Sometimes a film paints its hero using a lot of shades of grey. The result is a person that is part idol and part idiot. What remains to be seen is which part the audience clings to.

WILD is the story of Cheryl Strayed (Reese Witherspoon). Cheryl’s day-to-day life s a shit-storm, what with her marriage ending and her mother passing away far too young. In an effort to find herself, Cheryl makes the 1100 mile hike up the Pacific Crest Trail; a trek that begins at the Mexican border and goes all the way up America’s west coast to Canada. As she soaks up some experiences, and curses out some others, Cheryl begins to find what she was looking for.

In the hours since WILD ended, a singular thought has been replaying itself in my head; this film wasn’t what I expected. Now a piece of that might have come from expectations – this was one of my most-anticipated movies of the fall – so in that light, any sort of discontent I may have says more about the hype I brought into the theatre with me than what happened once I was in the theatre. What’s more, this film defying my expectations might have come from my preconceptions with films of this ilk (127 HOURS, INTO THE WILD). The fact that this film breaks from that sort of “sole survivor” story is actually a welcome switch.

One thing that’s undeniable in WILD is that Reese Witherspoon is stellar in it. Whether she needs to embody fear, fracture, determined, or damaged, she is able to deliver on-cue at every turn. Putting aside the dangers that anyone would face hiking solo up the PCT, there are additional dangers that Cheryl faces, and additional demons she is attempting to outrun. The way the film is able to make every person in the cinema identify those dangers and demons is pretty impressive. Reese carries much of it on her face and in her posture, becoming a worthy totem in this survival story.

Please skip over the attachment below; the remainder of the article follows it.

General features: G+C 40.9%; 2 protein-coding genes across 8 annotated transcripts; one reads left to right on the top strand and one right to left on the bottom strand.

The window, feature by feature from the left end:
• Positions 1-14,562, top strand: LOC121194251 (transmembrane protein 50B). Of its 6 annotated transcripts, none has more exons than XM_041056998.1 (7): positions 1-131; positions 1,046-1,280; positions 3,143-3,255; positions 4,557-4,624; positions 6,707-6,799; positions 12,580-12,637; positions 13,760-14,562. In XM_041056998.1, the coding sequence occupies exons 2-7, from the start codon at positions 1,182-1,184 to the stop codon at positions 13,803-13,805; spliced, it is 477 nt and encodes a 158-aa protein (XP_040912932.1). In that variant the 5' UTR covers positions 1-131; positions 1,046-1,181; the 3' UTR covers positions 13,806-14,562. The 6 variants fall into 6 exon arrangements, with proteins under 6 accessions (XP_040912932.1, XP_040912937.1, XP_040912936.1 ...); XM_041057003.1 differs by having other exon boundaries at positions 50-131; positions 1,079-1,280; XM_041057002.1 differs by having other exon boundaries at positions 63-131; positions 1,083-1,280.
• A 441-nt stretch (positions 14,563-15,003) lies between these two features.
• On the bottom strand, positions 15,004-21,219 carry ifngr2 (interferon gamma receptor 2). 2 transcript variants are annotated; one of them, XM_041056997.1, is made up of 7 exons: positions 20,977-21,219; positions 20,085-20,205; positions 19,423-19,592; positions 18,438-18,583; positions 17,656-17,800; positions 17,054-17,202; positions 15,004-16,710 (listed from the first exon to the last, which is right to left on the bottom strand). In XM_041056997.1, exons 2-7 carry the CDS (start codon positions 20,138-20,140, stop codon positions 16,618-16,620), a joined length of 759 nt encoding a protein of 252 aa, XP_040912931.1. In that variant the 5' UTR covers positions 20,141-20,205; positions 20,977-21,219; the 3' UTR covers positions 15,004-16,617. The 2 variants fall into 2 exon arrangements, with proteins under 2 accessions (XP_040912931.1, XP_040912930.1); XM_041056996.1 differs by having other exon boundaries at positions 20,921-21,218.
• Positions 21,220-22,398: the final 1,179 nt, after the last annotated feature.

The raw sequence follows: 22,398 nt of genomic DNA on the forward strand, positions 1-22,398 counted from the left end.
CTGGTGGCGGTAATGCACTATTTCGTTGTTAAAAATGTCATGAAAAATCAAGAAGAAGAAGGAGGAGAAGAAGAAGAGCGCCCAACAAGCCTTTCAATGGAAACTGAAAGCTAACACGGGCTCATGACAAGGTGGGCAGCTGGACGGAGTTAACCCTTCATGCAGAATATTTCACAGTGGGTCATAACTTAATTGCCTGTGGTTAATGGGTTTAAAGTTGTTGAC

That survival story is now no longer only Cheryl’s to tell. Her book has been adapted by Nick Hornby, allowing new refractions on her tale. The result is something that pulls no punches as it shows just how messed-up Cheryl was before taking her walk. It also pulls no punches on just how lucky Cheryl was on her hike. She survived with a bit of training, a lot of luck, and a healthy dose of the kindness of strangers. These details of one person’s adventure could handily have been glossed over in a lesser movie; here they make things more genuine…more dangerous.

I’m looking forward to sitting with WILD a while longer and see what come to mind between now and opening night. Perhaps I will seek clarity on it while taking a long walk by myself. Hopefully then with clarity of thought I’ll expand on these feelings of off-kilter expectations…and hopefully my walk is far more safe an activity.